At GP Schoemakers, PLLC, we don’t just draft documents, we ensure you make informed and empowered decisions about life and death, for yourself and the people you love.  That’s why we offer a Family Wealth Planning Session™ during which you will get more financially organized than you’ve ever been before, and make all the best choices for the people you love. Begin by calling our office today to schedule a Family Wealth Planning Session, we look forward to meeting you!

 

Generational Wisdom in 32 Questions

What can we learn from earlier generations? Quite a bit, says Brendon Burchard, but only if we ask the right questions.

Brendon Burchard, famed personal development trainer and author of The Motivation Manifesto (Carlsbad, Hay House, 2014) says asking your mother, father and/or another loved one these 32 important questions can teach you valuable lessons about love, life, and what matters most. Burchard suggests recording the conversation so the lessons and messages can be passed down easily to your children and grandchildren. Use these questions as a springboard and see what you didn’t know about your elder loved ones:

  1. What comes to mind when you think about growing up in your hometown?
  2. What did you love to do as a kid, before high school?
  3. What did you love to do in high school?
  4. What do remember most about your teenage years?
  5. What do you remember most about your mom (grandma)?
  6. What was most important to her?
  7. What do you remember most about your dad (grandpa)?
  8. What was most important to him?
  9. If Grandma and Grandpa had a message to pass along to the grandchildren, what would it be?
  10. How did you meet your spouse? How did you know (s)he was the one?
  11. How did you choose your career? What was your favorite part about it?
  12. What made you successful?
  13. What did you believe about yourself that helped you become successful and deal with hard times?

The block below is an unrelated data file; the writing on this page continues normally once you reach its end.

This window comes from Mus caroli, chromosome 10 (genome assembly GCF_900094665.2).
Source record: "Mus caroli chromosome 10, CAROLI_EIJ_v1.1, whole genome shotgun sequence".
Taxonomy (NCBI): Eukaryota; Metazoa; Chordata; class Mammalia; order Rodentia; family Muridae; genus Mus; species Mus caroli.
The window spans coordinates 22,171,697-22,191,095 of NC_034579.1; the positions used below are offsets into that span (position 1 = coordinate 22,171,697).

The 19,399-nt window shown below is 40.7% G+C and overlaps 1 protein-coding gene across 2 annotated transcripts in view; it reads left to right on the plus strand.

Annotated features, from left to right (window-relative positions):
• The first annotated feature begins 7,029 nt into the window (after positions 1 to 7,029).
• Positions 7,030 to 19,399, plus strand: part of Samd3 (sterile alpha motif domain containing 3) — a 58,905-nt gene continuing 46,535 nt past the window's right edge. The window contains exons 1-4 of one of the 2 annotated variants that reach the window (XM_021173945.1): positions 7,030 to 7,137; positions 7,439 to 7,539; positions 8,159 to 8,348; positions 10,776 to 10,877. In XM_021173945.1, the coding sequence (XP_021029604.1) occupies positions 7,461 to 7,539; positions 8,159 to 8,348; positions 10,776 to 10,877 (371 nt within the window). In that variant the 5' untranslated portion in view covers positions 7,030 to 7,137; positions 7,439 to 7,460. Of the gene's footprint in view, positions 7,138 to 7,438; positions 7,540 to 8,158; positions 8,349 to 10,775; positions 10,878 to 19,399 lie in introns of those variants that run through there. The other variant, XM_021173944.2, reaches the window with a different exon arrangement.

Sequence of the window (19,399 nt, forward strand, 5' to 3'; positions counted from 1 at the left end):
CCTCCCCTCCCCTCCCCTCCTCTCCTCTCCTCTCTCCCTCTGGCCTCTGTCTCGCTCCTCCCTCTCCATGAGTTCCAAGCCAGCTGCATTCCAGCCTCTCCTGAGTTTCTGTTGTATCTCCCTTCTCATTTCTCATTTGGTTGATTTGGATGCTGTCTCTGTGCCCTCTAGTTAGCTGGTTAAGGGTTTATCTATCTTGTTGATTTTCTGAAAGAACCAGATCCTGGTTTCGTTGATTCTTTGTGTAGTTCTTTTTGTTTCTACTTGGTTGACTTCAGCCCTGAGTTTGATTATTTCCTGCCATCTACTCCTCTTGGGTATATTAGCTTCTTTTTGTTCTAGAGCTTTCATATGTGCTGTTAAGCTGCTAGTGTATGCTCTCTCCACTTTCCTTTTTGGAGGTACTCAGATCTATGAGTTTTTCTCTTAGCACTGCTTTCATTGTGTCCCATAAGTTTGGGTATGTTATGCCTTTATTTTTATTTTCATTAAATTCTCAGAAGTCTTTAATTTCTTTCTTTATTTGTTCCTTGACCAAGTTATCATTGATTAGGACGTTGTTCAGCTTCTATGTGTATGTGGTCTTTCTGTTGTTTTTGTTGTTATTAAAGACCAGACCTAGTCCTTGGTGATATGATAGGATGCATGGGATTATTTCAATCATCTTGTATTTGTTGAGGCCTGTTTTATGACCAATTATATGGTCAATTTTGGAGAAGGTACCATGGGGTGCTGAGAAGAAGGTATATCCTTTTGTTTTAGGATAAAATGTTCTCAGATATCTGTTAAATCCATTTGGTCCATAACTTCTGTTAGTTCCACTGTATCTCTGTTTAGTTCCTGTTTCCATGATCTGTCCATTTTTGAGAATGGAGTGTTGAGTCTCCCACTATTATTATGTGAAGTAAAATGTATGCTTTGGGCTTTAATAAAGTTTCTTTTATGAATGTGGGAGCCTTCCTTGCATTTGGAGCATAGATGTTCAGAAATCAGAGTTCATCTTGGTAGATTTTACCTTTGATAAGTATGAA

14. What times in your life truly “tested your mettle,” and what did you learn about yourself by dealing (or not dealing) with them?
  15. What three events most shaped your life?
  16. What do you remember about when I was born?
  17. Were you ever scared to be a parent?
  18. What three words would you say represents your approach to parenting and why?
  19. When you think about [sibling] how would you describe him/her?
  20. What message do you have for [sibling] that you want him/her to always keep in mind?

[Do the last two questions above for each sibling in your family]

  1. When you think about [spouse], how would you describe her/him?
  2. What message do you have for [spouse] that you want her/him to always keep in mind?
  3. What three words would you say best describe who you tried to be in life? How would you like to be remembered?
  4. What do you think your children and grandchildren should focus on professionally?
  5. What have you learned about people in life?
  6. What do you think the world needs more of right now?
  7. What do you believe people want the most in life?
  8. What were the three best decisions you ever made?
  9. What are you most proud of?
  10. What were five of the most memorable moments of your life?
  11. What message would you like to share with your family?
  12. What are you most thankful for?

These questions can reveal a wealth of valuable life lessons – family treasures to share with generations to come. But having this conversation is just a start. To preserve and protect your family assets and other things of value, you should create a comprehensive estate plan that will safeguard what you value most. And, we include a recorded Family Wealth Legacy Interview, which becomes a priceless family legacy piece for your loved ones, with every estate plan we create.

If you need guidance in planning for your future, start by coming in to meet with us for a Family Wealth Planning Session. As your Personal Family Lawyer®, we can guide you in creating a comprehensive estate plan that protects and preserves your most valuable assets. Before the session, we’ll send you a Family Wealth Inventory and Assessment to complete that will get you thinking about what you own, what matters most to you, and what you want to leave behind.

We don’t just draft documents, we ensure you make informed and empowered decisions about life and death, for yourself and the people you love.  That’s why we offer a Family Wealth Planning Session™ during which you will get more financially organized than you’ve ever been before, and make all the best choices for the people you love. Begin by calling our office today to schedule a Family Wealth Planning Session.